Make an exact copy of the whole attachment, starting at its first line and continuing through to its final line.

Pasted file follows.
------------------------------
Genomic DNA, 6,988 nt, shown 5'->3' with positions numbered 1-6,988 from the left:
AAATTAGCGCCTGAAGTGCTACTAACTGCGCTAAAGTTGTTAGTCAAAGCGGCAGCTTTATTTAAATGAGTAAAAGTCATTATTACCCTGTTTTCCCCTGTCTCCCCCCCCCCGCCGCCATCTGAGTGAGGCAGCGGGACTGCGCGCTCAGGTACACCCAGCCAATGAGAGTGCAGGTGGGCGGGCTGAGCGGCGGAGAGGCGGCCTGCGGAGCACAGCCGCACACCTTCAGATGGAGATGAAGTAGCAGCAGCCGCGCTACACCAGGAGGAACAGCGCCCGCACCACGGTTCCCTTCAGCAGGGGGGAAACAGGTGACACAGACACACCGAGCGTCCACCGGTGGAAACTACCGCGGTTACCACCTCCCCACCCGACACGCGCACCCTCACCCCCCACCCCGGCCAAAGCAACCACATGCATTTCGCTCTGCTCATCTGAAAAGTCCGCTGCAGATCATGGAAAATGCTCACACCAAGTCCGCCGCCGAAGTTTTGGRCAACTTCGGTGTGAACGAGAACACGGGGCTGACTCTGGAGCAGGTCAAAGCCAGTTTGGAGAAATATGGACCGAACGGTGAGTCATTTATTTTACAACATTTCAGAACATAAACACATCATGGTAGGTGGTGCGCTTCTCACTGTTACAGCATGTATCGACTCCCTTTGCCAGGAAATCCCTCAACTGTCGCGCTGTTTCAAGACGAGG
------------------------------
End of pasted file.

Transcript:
Genomic DNA, 6,988 nt, shown 5'->3' with positions numbered 1-6,988 from the left:
AAATTAGCGCCTGAAGTGCTACTAACTGCGCTAAAGTTGTTAGTCAAAGCGGCAGCTTTATTTAAATGAGTAAAAGTCATTATTACCCTGTTTTCCCCTGTCTCCCCCCCCCCGCCGCCATCTGAGTGAGGCAGCGGGACTGCGCGCTCAGGTACACCCAGCCAATGAGAGTGCAGGTGGGCGGGCTGAGCGGCGGAGAGGCGGCCTGCGGAGCACAGCCGCACACCTTCAGATGGAGATGAAGTAGCAGCAGCCGCGCTACACCAGGAGGAACAGCGCCCGCACCACGGTTCCCTTCAGCAGGGGGGAAACAGGTGACACAGACACACCGAGCGTCCACCGGTGGAAACTACCGCGGTTACCACCTCCCCACCCGACACGCGCACCCTCACCCCCCACCCCGGCCAAAGCAACCACATGCATTTCGCTCTGCTCATCTGAAAAGTCCGCTGCAGATCATGGAAAATGCTCACACCAAGTCCGCCGCCGAAGTTTTGGRCAACTTCGGTGTGAACGAGAACACGGGGCTGACTCTGGAGCAGGTCAAAGCCAGTTTGGAGAAATATGGACCGAACGGTGAGTCATTTATTTTACAACATTTCAGAACATAAACACATCATGGTAGGTGGTGCGCTTCTCACTGTTACAGCATGTATCGACTCCCTTTGCCAGGAAATCCCTCAACTGTCGCGCTGTTTCAAGACGAGG